You can often tell that someone is from Montreal when they speak French, they frequently squeeze the ending of words in their mouth, creating a zzzzzzt or a sssssst sound that almost sounds like a hiss or a lisp. "Viande" becomes "Vzzzzznt". And small town Quebeckers have a definite vowel shift... "LaPresse" becomes "LaPryze". Again, this varies depending on the educational levels of the speaker.


This actor completely nails one of the gutter accents in Britain:


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Old January 13th, 2020, 12:01 AM   #8407
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Quote:
Originally Posted by isaidso View Post
It's odd how people from very different regions can have a similar accent. SW Ontario and Minnesota aren't that close to each other. Someone from out west told me he thought the girl in the Nova Scotia wild blueberries commercial had a southern US accent. She actually has a very typical rural Nova Scotia accent although hers was very strong. He thought it was southern American because of the 'twang'. I don't find it southern American. To me she just sounds rural Nova Scotian; mainlander as Cape Breton is a whole other cattle of fish.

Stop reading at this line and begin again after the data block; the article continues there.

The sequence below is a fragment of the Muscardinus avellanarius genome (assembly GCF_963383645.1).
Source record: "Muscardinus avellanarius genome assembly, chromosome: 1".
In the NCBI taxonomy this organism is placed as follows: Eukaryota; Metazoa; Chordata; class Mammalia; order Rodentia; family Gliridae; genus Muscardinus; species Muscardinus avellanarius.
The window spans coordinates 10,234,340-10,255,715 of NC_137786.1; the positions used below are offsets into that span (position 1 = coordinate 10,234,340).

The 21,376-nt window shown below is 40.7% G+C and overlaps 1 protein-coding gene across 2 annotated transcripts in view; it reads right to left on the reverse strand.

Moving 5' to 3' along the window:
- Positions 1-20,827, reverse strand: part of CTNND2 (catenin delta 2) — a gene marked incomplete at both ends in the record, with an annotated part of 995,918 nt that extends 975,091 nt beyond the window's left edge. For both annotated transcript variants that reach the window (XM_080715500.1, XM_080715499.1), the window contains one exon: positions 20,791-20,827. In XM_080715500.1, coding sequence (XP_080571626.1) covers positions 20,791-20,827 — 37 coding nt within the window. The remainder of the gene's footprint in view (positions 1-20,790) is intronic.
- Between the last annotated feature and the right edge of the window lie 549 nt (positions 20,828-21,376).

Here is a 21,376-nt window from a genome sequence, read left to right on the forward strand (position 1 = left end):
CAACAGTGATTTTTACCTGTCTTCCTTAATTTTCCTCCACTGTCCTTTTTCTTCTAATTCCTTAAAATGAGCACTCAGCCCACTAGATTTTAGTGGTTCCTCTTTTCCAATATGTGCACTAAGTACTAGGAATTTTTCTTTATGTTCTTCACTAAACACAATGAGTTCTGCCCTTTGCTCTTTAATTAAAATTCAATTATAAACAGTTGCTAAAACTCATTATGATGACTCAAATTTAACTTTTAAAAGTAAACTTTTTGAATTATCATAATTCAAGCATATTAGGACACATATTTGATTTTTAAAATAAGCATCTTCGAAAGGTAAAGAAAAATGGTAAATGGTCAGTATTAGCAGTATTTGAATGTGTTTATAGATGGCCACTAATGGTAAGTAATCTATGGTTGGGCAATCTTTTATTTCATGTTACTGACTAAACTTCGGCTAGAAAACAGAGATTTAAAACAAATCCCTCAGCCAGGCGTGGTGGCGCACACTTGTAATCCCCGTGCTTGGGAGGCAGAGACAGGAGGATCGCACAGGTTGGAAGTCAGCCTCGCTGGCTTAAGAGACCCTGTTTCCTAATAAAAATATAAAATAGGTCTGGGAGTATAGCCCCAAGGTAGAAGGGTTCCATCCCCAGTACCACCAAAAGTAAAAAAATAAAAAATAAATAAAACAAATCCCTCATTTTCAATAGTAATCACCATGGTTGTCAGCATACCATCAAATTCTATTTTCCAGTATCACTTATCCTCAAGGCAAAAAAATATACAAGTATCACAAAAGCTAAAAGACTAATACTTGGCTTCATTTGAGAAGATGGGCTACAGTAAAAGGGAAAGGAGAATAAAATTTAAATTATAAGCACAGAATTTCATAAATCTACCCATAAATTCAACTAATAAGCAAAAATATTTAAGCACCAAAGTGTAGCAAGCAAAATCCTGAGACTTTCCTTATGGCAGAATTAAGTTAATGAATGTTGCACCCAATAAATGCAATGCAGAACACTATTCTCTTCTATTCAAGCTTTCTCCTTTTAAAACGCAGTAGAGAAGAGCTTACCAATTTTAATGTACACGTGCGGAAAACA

If I had been asked to place her accent I would have said 100% American. "Wild" becomes "Walled", "Atlantic Canada" becomes "Atlaintic Cainada". "Planted" becomes "plainted". I would have bet, and lost money on that! It's nasal and borderline Beverly Hillbillies, or maybe Sarah Palin, to my ear. At 0.08 I still can't figure out where she is saying that these little guys only grow.
By the way I love those Canadian wild blueberries and always have a bag in my freezer. You Betcha!
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Old January 13th, 2020, 07:57 AM   #8408
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'It resets your brain': Karate devotees hit Vancouver beach for chilly winter session